"I need to believe that something extraordinary is possible," Alicia Nash declares to her husband, John, in the Hollywood production of A Beautiful Mind. John suffers from schizophrenia, and Alicia desperately tries to help him recover from this devastating illness. The film's depiction of schizophrenia has inspired countless patients and their families, and psychiatric educators have already begun using it as a tool for instructing a wide variety of trainees.
Despite the high quality of A Beautiful Mind, the film, like most movies, focuses on a limited number of themes and aims the story at the general public. Perhaps, audiences and teaching goals might be better reached in other ways. However, many commercial movies, each having their own strengths and weaknesses, could be considered as alternatives to traditional teaching methods for illustrating schizophrenia.
Clean, Shaven, for instance, deserves closer examination for its stunning and dramatic presentation of schizophrenia. Contrasts between Clean, Shaven and the more commercially successful A Beautiful Mind may help psychiatric educators choose which of the two films to use and in which situations to use them.
The use of film for teaching psychiatry has been the subject of several recent articles and reviews (1)—(5). Popular movies are accessible, memorable, well made, fun, influential, and thought provoking. Movies show vivid examples of psychopathology in life context, rather than the narrative descriptions given in clinical interviews. A variety of groups can learn from film presentations of psychiatric issues: residents and fellows, medical students, undergraduates, allied health professionals, patients, families, and the general public. However, each audience is distinct, and the setting for the teaching (e.g., lecture, seminar, informal group, public presentation) should influence which segments of a particular film are viewed.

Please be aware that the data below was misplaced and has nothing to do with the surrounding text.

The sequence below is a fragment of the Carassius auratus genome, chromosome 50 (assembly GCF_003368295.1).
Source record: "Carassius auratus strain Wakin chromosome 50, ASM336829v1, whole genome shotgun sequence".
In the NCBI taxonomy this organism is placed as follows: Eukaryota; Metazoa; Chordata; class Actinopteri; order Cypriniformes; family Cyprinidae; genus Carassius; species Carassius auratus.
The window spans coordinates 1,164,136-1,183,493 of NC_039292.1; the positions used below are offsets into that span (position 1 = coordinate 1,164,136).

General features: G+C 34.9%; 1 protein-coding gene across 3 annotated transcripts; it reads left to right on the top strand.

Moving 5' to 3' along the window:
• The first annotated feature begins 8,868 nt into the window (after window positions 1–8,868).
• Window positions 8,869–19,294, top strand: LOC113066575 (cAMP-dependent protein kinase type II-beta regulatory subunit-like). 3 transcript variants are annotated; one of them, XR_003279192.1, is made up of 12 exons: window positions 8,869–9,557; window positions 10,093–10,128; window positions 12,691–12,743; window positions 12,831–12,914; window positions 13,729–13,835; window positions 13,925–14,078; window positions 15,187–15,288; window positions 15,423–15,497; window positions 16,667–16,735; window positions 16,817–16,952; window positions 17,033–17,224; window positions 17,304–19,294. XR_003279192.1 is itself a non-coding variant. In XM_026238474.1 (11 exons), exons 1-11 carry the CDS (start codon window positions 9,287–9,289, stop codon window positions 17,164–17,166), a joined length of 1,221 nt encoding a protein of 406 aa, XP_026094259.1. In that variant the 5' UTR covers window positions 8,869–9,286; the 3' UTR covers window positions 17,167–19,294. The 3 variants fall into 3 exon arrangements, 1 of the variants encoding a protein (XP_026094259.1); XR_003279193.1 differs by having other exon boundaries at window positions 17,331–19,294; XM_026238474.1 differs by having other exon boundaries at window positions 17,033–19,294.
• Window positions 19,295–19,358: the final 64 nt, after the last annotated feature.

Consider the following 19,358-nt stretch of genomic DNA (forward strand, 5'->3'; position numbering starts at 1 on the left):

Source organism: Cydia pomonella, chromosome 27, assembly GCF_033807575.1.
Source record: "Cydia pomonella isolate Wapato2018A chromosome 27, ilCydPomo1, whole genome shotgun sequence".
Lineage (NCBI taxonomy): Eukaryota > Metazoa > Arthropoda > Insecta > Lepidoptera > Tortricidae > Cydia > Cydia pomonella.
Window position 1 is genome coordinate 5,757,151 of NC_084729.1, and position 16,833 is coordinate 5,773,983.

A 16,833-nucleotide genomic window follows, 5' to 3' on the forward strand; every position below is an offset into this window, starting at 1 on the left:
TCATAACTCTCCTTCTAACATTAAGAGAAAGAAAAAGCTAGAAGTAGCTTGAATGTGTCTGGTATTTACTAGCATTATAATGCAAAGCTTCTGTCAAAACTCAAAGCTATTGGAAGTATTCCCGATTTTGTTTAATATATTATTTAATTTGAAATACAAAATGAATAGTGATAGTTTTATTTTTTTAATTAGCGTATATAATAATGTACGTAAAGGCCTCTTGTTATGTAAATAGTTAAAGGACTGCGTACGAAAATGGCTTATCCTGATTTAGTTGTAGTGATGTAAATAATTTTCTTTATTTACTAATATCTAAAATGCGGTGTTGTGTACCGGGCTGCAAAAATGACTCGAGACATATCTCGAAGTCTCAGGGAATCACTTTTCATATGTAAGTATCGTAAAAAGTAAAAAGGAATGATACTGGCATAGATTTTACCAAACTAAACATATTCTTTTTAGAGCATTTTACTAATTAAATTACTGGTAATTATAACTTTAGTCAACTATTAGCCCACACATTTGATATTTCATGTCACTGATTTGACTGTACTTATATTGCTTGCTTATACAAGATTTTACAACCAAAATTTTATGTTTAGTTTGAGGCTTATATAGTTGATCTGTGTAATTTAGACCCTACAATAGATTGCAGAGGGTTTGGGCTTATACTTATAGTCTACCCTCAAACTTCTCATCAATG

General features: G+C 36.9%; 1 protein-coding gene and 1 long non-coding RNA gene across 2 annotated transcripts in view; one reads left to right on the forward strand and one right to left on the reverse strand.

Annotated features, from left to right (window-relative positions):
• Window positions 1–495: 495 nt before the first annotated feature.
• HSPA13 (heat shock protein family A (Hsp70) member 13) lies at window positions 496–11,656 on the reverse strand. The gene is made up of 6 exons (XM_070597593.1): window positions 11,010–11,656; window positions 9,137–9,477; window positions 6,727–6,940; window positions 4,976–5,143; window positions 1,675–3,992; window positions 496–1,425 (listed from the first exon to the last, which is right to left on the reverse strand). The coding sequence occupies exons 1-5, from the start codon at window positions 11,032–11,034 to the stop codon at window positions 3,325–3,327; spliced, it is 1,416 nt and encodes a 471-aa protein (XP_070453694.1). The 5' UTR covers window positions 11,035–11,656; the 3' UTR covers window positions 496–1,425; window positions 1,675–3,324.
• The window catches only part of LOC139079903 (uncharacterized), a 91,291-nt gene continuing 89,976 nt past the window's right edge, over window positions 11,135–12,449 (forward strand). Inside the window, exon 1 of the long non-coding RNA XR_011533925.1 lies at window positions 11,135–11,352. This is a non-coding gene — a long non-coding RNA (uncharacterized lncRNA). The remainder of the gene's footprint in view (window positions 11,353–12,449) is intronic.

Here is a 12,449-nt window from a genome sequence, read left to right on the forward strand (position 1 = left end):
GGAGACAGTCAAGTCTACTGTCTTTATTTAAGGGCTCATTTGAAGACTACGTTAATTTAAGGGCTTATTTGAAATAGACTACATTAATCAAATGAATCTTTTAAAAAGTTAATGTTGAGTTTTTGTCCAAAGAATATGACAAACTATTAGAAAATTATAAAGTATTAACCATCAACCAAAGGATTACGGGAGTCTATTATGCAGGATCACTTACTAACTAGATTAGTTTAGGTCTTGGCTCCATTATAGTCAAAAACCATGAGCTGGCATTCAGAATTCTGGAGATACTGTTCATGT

Film can be especially helpful in teaching about schizophrenia because it exposes a variety of audience types and sizes to the relatively unfamiliar phenomenology of schizophrenia. Although many people have experienced affective symptoms such as depression or anxiety to some degree, thought and perception disturbances, such as schizophrenia, may be harder for the average person to understand. Moreover, compared to clinical interviews (live or videotaped), film portrayals of schizophrenia may be easier to obtain, more anonymous, and more illustrative of active symptoms. Finally, dramatically edited commercial films—often with enhanced audiovisual special effects—may provide a more complete, concise, and memorable "virtual" window into the world of psychosis, an often emotional experience that most people might otherwise never have.
Even for professional audiences, film presentations may have advantages over clinical interviews. In a live patient interaction, trainees do not have the ability to "pause" and discuss content or process, "rewind" an interview to review what happened, or "fast forward" to more relevant sections. Similarly, for the lay audience, commercially edited films may be superior to videotaped clinical interviews in their technical presentation, quality, and efficiency. The popularity of commercial films may be a wonderful "hook" to inspire the initial interest of trainees, especially medical students.
On the other hand, psychiatric educators must exercise caution when selecting films for teaching, as many suffer from inaccuracies or contribute to stigma (6). For example, Me, Myself and Irene features Jim Carrey as a man who becomes "schizo" after his wife leaves him, with schizophrenia depicted as "split personality." Released in 2000 and directed by the Farrelly brothers, this clownish comedy has been roundly panned and protested by the media, mental health professionals, and advocacy groups who see it as being "almost entirely devoid of accuracy, sensitivity and subtlety" (7).